The future of Britain’s pubs hangs in the balance as their recovery is derailed by escalating costs, the British Institute of Innkeeping (BII) has warned the government. The trade body has written to chancellor Rishi Sunak and business secretary Kwasi Kwarteng to highlight the plight of its members with the recovery of pubs being undermined by the combination of summer trading below 2019 levels, rapidly escalating costs and increasing taxation. The BII said three key areas of ongoing support needed to be urgently addressed – a full business rates holiday for England alongside a fundamental reform of the rates system, an extension of a reduced rate of VAT and a rapid introduction of a duty cut for draught products served in pubs. A report showed 84% of members’ pubs’ summer trading was below 2019 levels, with 54% trading below 75% of pre-pandemic levels. The BII said the impact of closure and severe restrictions over the past 12 months has left pubs with an average pandemic specific debt of more than £50,000, which will now take more than four years to pay back. One in four also having insufficient funds to keep up with outgoing costs. Already, one in two operators will not invest any money into their businesses in the next 12 months due to both lack of funds and levels of existing debt, the BII said. Meanwhile, 76% of its members are paying higher wages to attract and retain staff with 70% of these paying at least almost three times the rate of inflation. Two in three pubs are seeing more than 10% increases in food costs, one in three are seeing more than 10% increases in drinks costs and one in two have utility costs increasing more than 10% Operational challenges are also significant with 61% not being able to recruit enough staff to keep up with their workload, 33% experiencing no-shows and supply issues, leaving 72% of pubs running out of core lines in their food and drink offering. BII chief executive Steven Alton (pictured) said: “This insight from our membership clearly shows further investment will be required by government to safeguard the future of our nations’ pubs and enable them to be at the heart of the economic recovery. If government does not recognise the support that is desperately needed by our fragile small businesses in the coming weeks and months, there is a very real danger of widespread business failure in our sector.”
Clive Watson, chairman of City Pub Group, owner and operator of circa 50 premium pubs across southern England and Wales, has said he would rather have the challenge of employing staff than furloughing staff. On the back of the group’s interim results, he also called on the government to introduce temporary worker visas to plug the gaps in the labour market. Talking to Propel about the staffing issue, Watson said: “It is not easy, there are vacancies of about 7% to 8%, but in a funny sort of way it doesn’t feel as bad as July, when we were getting pinged all over the place, having to close pubs and send staff home. I’d rather have the challenge of employing staff than furloughing staff. It is an ongoing challenge – you have to make sure that you are seen by your staff as a responsible, progressive and inclusive employer and that’s what we have always tried to do. While this is very frustrating, we believe the end of the furlough scheme in September will increase the pool of labour able to work in our industry and the returning students should also help with staffing. It would seem sensible for, and we call upon the government to, introduce a two to three-year working visa to European nationals so people can come to the UK, work, study and return home extolling the virtues of the British pub. This, we believe, will also encourage much needed tourism, which is essential in helping our sector to get back on its feet.” Watson said he believed “UK plc is heading for 5%-plus inflation”. He added: “We are going to be pushing our prices up to overcome those inflationary increases. I think staff salaries are going to go up, so hopefully our prices won’t be above inflation and those people getting 5% pay rises won’t be concerned by us putting our prices up by 5% or a little more. My job is to make sure we cover the inflationary costs the best way we can – we can’t keep taking costs out of the business. The best way to do that is to put prices up at the pump level. We were running 46 businesses, each had its own menu and drinks list. It is not just streamlining suppliers, it is also making the business less complex, which makes it operational easier to run. We also now have more room revenue as a percentage of sales, which helps the sales mix and margins. For us we weren’t at optimal efficiency going into covid and a lot of things we have done to change that we should have done before.”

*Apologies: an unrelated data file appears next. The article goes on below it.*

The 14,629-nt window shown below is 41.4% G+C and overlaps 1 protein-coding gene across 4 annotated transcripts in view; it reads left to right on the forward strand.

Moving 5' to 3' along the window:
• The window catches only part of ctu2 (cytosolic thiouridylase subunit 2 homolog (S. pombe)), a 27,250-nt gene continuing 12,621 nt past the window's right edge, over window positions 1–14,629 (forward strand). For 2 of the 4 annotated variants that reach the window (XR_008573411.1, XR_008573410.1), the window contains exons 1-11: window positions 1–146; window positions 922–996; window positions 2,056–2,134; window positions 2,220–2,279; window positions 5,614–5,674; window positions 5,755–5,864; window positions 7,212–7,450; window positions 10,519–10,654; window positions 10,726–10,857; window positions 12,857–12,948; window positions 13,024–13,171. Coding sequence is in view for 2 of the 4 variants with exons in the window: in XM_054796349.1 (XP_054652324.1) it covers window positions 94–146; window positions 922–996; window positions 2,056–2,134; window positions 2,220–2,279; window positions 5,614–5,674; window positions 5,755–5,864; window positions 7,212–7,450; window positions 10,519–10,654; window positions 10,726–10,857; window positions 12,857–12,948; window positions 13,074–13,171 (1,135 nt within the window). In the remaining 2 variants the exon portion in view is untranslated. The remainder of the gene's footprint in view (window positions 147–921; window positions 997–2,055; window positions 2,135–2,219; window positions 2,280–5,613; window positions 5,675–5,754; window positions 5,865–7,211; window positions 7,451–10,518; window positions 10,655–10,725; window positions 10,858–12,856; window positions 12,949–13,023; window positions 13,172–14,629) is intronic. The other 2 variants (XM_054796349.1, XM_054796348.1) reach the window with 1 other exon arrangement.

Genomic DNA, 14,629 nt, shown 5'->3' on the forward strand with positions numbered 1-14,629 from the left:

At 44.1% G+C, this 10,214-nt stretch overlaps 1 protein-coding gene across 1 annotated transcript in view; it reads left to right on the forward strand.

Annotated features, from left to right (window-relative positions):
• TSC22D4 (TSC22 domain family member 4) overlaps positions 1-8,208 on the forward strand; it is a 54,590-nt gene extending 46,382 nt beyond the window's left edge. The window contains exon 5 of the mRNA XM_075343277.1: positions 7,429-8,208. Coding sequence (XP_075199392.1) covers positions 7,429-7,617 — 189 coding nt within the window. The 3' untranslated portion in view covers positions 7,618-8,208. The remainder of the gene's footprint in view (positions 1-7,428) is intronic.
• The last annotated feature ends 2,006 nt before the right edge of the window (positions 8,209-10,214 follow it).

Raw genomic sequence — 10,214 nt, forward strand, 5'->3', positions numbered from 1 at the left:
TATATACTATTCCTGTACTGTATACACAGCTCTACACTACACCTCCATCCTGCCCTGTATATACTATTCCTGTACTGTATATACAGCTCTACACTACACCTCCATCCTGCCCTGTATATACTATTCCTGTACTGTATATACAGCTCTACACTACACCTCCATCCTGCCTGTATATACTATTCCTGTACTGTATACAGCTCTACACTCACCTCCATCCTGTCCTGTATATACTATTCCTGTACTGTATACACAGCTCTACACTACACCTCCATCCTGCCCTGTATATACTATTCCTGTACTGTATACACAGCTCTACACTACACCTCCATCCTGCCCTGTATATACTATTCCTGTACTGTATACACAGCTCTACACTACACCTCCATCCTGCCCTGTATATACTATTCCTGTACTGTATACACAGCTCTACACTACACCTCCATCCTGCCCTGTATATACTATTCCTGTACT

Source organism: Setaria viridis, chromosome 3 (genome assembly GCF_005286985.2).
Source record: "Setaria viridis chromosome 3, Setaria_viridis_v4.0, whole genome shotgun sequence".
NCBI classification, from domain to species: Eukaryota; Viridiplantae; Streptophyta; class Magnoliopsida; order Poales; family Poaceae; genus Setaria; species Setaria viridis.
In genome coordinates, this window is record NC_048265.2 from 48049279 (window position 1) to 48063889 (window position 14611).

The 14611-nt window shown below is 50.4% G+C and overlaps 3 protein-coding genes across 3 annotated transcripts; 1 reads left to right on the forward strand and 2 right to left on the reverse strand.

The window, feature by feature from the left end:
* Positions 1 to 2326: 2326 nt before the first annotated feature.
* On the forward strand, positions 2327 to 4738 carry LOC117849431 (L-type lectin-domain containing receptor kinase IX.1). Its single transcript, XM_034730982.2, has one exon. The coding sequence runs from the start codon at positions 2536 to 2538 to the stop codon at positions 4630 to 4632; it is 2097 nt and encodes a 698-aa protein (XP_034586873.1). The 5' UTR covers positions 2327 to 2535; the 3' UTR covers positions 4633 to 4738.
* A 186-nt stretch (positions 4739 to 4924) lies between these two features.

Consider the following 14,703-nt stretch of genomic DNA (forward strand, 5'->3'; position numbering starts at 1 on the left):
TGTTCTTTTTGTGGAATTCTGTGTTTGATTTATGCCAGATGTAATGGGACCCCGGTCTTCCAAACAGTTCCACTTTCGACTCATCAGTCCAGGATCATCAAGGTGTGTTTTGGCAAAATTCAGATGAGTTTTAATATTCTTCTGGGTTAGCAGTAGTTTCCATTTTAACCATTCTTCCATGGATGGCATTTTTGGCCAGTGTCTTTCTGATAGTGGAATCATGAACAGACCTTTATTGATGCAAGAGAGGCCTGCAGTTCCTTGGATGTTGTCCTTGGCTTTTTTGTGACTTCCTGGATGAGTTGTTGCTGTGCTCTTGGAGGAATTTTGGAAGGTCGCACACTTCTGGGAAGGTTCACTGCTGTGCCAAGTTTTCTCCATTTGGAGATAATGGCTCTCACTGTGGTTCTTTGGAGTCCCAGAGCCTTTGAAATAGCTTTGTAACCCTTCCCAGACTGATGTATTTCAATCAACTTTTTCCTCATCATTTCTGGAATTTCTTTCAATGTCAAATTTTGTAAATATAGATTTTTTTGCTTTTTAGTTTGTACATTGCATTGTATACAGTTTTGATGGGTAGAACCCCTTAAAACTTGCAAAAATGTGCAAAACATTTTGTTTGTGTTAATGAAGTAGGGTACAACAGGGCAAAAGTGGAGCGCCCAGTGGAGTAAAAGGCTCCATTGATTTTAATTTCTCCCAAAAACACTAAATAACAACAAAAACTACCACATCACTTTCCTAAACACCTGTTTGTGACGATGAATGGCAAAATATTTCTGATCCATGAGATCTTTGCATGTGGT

Mitchells & Butlers has reported that sales have been volatile since re-opening but have generally strengthened, particularly since the easing of restrictions on ‘Freedom Day’ in England on 19 July. The company stated: “In the 18 weeks since full indoor trading reopened on 17 May like-for-like sales have been 97% of pre-covid levels, following an improvement since the last update in the most recent eight weeks to 104%. Trading continues to be stronger in suburban and food-led brands, particularly at the more premium end of the market. Total sales year to date, including 18 weeks of enforced closure, are at 45% of pre-covid levels.” Chief executive Phil Urban said: “We are encouraged by the improvement in sales performance following the easing of restrictions. However, we are still seeing volatility and a contrast between sales performance at food led and wet led brands, highlighting the continuing uncertainty. Our diverse estate, balanced across a wide range of offers, puts us in a strong position coming out of the pandemic. We are looking forward to the new financial year, with a renewed focus on our capital plan and generating both sales and efficiencies through our Ignite improvement programme.”